Creditors of bankrupt ticket reseller and alleged Ponzi scheme vehicle National Events Holdings LLC gathered Friday in New York bankruptcy court, to begin what all sides agreed will be a long, complicated process of sorting out the company’s tangled relationships and $70 million in debt.
During the first-day hearing attorneys representing National Events, several of its employees and a handful of creditors all told U.S. Bankruptcy Judge James L. Garrity they weren’t sure how to proceed just yet, but wanted to keep the delicate situation “in a box” until they had more information, as one attorney put it.
Judge Garrity approved a handful of standard first-day motions, but shot down a request by National Events for approval of an interim $485,000 debtor-in-possession loan from Falcon Investments, which has a 24 percent equity stake in National Events and is owed more than $40 million by the company.
“We’ve got a situation where we have a melting ice cube, with a lot of questions and a lot of moving parts,” Judge Garrity said. “I want to go about this in a more deliberate way, but I also realize we can’t just let this sit.”
Judge Garrity said he’d reconsider the motion on Friday, but said he was happy to approve an order that would allow National Events to use the roughly $70,000 in cash the company has on hand to keep the lights on in the meantime.
National Events did legitimate business as a ticket reseller, but prosecutors say founder and CEO, Jason Nissen, also starting using the company as a front for a Ponzi scheme in 2015. Nissen allegedly told investors he was using their money to purchase and resell tickets for Broadway shows such as "Hamilton," concerts and sporting events, but instead paid for personal expenses and used the money coming in to pay back other investors.
To the surprise of Judge Garrity and many of the other parties, attorneys from Morrison Cohen LLP also told the court they’re prosecuting a parallel case against Nissen in New York Supreme Court, on behalf of Taly Diamonds. Taly invested roughly $32 million with Nissen and is still owed more than $16 million, the complaint says.
That court recently appointed a temporary receiver, Edward J. LoBello, to take control of two Nissen affiliated entities — National Events of America Inc. and New World Events Group Inc. — that collectively own a controlling 76 percent equity stake in the debtor. As receiver, LoBello has the right to conduct an investigation and pursue claims on behalf of those entities, and also to put them into bankruptcy.
“For now, we would like to keep everything in a box,” Morrison Cohen’s Joseph T. Moldovan told the court. “Mr. LoBello is still deciding how and whether to exercise his powers, and we don’t want anything that happens in the bankruptcy case to affect our ability to do things in that case, and vice versa.”
Further underscoring the complexity of the case, Taly’s complaint against Nissen also contains a major bombshell that could hamstring the government’s ongoing corruption case against hedge fund magnate Murray Huberfeld and Norman Seabrook, the former head of the New York City correction officers union.
The pair are accused of forging an unholy alliance between 2013 and 2015, in which Seabrook received kickbacks for sending Huberfeld $20 million in retirement investment business.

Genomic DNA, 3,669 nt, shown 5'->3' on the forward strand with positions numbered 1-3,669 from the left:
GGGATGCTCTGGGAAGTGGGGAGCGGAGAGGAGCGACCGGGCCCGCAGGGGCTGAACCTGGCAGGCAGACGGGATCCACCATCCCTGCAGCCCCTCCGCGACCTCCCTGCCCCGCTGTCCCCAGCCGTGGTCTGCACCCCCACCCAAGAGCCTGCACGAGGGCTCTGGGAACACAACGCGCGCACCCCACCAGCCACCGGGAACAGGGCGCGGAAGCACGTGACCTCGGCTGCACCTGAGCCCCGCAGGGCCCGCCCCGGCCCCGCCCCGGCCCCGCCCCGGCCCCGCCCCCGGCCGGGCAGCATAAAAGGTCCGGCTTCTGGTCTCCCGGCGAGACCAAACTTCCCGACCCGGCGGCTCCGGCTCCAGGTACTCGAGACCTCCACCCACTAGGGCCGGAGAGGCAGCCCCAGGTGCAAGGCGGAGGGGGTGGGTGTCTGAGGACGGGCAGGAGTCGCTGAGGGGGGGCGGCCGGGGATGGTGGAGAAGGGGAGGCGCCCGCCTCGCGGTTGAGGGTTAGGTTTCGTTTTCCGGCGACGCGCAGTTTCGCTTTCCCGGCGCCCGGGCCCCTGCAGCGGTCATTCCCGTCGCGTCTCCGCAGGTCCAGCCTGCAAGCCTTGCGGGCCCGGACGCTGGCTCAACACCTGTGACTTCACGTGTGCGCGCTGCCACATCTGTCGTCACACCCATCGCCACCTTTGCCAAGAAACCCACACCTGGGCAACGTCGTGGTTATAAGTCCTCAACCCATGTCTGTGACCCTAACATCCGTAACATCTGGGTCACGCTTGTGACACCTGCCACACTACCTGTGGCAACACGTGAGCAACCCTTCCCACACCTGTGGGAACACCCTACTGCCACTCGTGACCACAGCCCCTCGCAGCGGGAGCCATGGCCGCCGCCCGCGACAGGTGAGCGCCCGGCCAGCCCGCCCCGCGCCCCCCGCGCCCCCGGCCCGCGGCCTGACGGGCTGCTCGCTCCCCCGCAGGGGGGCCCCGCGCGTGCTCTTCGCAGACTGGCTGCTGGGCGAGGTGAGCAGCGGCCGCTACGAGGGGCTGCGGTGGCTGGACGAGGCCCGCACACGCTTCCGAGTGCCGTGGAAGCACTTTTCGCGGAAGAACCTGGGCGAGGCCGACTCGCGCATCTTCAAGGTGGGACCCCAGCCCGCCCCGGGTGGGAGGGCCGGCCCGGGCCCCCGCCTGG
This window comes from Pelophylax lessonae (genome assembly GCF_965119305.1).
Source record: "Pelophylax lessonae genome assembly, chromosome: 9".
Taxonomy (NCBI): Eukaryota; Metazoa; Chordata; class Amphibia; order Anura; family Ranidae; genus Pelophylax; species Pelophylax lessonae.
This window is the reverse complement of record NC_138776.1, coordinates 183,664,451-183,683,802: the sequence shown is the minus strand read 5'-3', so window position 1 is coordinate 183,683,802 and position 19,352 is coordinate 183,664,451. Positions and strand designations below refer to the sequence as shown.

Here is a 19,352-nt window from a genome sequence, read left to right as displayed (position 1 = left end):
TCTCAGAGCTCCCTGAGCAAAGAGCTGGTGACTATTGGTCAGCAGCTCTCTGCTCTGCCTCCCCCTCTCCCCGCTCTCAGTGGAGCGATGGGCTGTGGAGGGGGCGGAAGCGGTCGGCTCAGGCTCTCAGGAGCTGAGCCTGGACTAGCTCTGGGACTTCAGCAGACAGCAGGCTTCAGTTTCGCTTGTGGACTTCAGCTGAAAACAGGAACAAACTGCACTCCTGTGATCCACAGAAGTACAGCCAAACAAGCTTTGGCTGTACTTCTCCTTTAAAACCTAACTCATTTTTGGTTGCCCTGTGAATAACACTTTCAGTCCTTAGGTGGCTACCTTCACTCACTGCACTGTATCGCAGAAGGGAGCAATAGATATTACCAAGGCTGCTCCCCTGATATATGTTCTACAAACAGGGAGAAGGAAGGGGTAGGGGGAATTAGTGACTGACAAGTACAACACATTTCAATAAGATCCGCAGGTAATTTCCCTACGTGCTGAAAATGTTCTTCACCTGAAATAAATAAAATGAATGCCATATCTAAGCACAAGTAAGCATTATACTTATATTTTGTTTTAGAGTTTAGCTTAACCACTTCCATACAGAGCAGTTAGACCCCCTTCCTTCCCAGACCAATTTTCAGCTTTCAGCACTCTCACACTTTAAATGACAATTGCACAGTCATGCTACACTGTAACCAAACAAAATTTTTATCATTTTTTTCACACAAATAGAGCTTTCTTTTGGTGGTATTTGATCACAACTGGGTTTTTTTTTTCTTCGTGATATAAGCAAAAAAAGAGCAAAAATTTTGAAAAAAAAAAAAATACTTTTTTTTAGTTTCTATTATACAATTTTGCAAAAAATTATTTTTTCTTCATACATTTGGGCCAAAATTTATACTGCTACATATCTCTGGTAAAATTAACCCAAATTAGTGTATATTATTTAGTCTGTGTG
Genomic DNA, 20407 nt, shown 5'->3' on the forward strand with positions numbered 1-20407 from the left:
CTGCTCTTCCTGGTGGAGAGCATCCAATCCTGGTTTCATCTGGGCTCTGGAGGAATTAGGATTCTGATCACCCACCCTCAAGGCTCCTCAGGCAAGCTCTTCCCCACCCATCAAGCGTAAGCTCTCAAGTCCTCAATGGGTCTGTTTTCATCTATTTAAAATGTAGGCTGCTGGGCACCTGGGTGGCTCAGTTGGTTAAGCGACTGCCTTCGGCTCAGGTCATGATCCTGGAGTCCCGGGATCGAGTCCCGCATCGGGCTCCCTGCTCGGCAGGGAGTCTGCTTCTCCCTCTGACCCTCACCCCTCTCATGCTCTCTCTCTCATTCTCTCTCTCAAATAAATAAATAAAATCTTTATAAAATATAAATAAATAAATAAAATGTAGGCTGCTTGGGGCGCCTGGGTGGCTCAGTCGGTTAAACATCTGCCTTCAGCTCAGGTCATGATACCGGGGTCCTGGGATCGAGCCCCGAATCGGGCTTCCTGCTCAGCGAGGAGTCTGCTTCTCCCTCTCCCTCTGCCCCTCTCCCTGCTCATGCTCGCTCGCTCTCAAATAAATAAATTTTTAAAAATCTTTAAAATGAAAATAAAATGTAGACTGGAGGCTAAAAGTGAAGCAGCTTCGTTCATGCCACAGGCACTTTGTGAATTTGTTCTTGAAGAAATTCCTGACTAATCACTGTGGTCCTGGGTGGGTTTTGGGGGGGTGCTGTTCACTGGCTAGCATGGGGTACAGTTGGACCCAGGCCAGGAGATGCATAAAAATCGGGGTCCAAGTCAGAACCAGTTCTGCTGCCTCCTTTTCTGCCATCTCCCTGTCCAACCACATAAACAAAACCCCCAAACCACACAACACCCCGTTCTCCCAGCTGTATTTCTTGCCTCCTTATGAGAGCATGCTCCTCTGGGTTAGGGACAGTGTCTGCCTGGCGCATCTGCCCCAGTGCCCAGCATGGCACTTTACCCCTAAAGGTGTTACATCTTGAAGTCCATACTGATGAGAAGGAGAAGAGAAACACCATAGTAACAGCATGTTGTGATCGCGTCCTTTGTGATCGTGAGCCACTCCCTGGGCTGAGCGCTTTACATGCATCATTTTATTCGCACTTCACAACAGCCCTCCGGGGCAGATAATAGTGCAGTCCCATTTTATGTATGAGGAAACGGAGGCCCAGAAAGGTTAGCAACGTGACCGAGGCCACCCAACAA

Jona Rechnitz, the government’s star witness in that case, is identified as a longtime recruiter for Nissen in a secretly taped conversation between Nissen and several Taly executives, in which he confesses to running National Events as a Ponzi scheme.
Nissen says that Rechnitz doesn’t “know anything” about the Ponzi scheme in the transcript, but says he threatened to “go to the Feds if Weinberger doesn’t get paid,” referring to hedge fund manager Michael Weinberger, who also invested with Nissen.
That exchange could potentially badly hurt Rechnitz’s credibility in the government’s case against Huberfeld and Seabrook.
Rechnitz is referred to as “John,” “Joan” and “Jonah” in the transcript, but one attorney familiar with the cases confirmed to Law360 that Nissen is talking about Rechnitz.
Nissen allegedly confessed to other employees at National Events shortly after confessing to Taly manager Yaron Turgerman in early May, and the company fired him as CEO the same day.
National Events has since then pared itself back to a handful of employees from the 20 or so it formerly employed and also shut down its website.
Edgar DeLeon, of the DeLeon Firm PLLC, represents some of National Events’ employees, and told the court his clients were asked by Nissen to put more than $140,000 in company expenses on their personal credit cards, a statement that drew a gasp from Judge Garrity.
National Events subsidiaries subsidiaries National Event Co. II LLC, National Event Co. III LLC, National Events Intermediate LLC and World Events Group LLC also filed for bankruptcy last week.
National Events is represented by Stephen B. Selbst and Hanh V. Huynh of Herrick Feinstein LLP.
The case is In re: National Events Holdings LLC, case number 11:17-bk-11556, in the U.S. Bankruptcy Court for the Southern District of New York.
Taly is represented in the bankruptcy case by Joseph T. Moldovan of Morrison Cohen LLP.
The bankruptcy case is In re: National Events Holdings LLC, case number 11:17-bk-11556, in the U.S. Bankruptcy Court for the Southern District of New York.
The Supreme Court case is Taly USA Holdings Inc., et al. v. Jason Nissen, et al., case number 652865/2017, in the Supreme Court of the State of New York.